What's New

  • FOCUS: New state report raises curtain on Wisconsin’s 2017-19 budget prospects

    Wisconsin’s budget process kicks off every two years in November when the state releases an initial revenue forecast and summarizes agency spending requests. The latest edition of the November report shows growth in tax collections slowed last year and this year, and will continue at modest annual rates of 2% to 3% into 2019. This year, state spending exceeds ongoing revenues by $226 million.

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  • TAXPAYER: TIF - The Municipal Development Tool

    Since 1982, local governments in Wisconsin have used more than $6.2 billion of property taxes on tax incremental finance (TIF) projects, including $3.5 billion over the past 10 years. The state currently has 1,212 tax incremental finance districts, with nearly two-thirds located in municipalities with fewer than 15,000 residents. Despite its widespread use, most state residents know little about TIF.

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  • FOCUS: Transportation Financing (II): Debt exacerbates state challenge

    For years, Wisconsin has had a problem matching transportation “wants” with available revenues. Gas taxes and vehicle registration fees, the main sources of transportation fund support, are not growing. Meanwhile, past and current bonding for highways has led to a five-fold increase in associated debt service. These debt costs are putting further pressure on both the transportation and general funds.

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  • FOCUS: Transportation financing (I): The local impact

    State and local road funding will be central to the 2017-19 state budget debate. Stagnant state aid funding, state-mandated local property tax limits, and local street maintenance needs are prompting some counties and municipalities to consider local vehicle registration fees to fill their revenue shortfalls.

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  • TAXPAYER: County Government in Wisconsin

    Sometimes referred to as Wisconsin’s “invisible governments,” counties are little understood and often overlooked. Yet counties, which predate Wisconsin statehood, provide cradle-to-grave services that state government would otherwise have to provide through its own agencies. The county-state relationship is thus marked by tensions between their status as independent bodies and as arms of the state.

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  • TAXPAYER: Wisconsin's Migration Challenge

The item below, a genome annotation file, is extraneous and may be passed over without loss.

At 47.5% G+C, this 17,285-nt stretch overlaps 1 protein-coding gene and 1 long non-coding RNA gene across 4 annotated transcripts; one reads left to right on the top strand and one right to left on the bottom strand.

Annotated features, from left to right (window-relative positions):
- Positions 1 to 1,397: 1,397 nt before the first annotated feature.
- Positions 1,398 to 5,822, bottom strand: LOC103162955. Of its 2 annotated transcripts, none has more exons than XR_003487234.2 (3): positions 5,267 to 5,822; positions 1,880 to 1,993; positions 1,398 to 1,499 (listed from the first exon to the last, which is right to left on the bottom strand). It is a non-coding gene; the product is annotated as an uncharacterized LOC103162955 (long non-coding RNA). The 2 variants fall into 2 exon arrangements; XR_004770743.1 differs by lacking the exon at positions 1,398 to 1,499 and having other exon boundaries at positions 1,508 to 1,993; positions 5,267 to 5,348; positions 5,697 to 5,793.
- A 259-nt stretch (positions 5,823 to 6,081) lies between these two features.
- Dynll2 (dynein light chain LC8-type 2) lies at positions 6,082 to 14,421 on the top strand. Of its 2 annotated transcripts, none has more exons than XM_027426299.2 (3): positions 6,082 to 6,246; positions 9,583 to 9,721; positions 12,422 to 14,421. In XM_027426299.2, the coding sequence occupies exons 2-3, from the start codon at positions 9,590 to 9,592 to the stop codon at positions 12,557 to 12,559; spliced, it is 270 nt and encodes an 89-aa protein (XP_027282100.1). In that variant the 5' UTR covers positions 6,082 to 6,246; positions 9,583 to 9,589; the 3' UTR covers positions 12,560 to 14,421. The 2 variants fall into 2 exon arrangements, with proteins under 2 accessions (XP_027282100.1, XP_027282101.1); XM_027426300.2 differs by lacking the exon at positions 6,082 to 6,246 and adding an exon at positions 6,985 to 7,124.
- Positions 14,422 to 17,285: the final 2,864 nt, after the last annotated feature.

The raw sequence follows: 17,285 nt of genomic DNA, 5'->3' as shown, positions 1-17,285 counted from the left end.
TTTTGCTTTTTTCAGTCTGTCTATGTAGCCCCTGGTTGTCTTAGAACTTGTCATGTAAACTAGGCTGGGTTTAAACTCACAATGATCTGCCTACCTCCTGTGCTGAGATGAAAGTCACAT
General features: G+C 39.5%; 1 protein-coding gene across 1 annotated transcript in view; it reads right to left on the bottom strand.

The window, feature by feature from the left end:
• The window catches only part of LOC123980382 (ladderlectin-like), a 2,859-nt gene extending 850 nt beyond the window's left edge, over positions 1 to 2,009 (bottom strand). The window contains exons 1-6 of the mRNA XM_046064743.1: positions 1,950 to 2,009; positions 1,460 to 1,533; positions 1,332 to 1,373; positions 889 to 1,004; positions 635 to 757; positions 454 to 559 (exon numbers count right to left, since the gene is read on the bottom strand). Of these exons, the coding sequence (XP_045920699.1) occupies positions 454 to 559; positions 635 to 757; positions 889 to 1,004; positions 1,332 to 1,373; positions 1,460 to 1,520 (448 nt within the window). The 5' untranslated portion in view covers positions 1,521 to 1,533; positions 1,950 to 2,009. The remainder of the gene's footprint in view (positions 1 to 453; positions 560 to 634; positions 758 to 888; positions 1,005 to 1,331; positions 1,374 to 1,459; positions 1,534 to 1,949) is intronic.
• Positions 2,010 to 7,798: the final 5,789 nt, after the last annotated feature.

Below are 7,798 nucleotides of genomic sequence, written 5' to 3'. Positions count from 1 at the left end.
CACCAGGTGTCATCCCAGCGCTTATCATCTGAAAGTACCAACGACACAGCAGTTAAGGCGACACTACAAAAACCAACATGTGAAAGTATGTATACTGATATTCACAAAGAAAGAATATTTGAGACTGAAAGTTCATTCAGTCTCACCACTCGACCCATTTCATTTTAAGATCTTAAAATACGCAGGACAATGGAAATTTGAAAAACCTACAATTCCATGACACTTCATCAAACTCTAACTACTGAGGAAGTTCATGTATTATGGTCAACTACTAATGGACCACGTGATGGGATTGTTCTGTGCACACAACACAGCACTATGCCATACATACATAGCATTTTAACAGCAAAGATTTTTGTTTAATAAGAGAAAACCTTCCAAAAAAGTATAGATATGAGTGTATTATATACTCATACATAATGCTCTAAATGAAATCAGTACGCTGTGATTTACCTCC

IRS figures show Wisconsinites move to other states at lower rates than residents of all but three states. However, because Wisconsin lags in attracting people, it is a net loser in migration. Weather, relatively low wages, and, in some cases taxes all play a role. The state needs to reverse this trend: Over the next 20 years, it must attract as many as 300,000 people just to maintain its current workforce.

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Getting to the Heart of School Finance

School districts in Wisconsin are funded largely with a combination of state aid and local property taxes. The mix of these two revenue sources depends on district property wealth and student characteristics. School property taxes are indirectly controlled by the state through the revenue limit law. In 2015, 70% of school spending was for employee salaries and benefits.

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Order Now: 2017-18 Legislative Directory is at the printer

The 36th edition of our biennial, 24-page Wisconsin Legislative and Congressional Directory is at the printer. In addition to legislative contact information, the directory contains committee chairs, individual maps of the 33 senate districts and with their associated assembly districts, as well as a state map of the eight U.S. congressional districts. The directory includes the name, address, party affiliation, telephone number, and election results for each legislator, and lists legislative leaders, constitutional officers, legislative service agencies, and many state agencies.  Order yours today by calling 608.241.9789.






Debt Costs Cut Available Transportation Revenues

Transportation Revenues: Gross and Net of Debt Service

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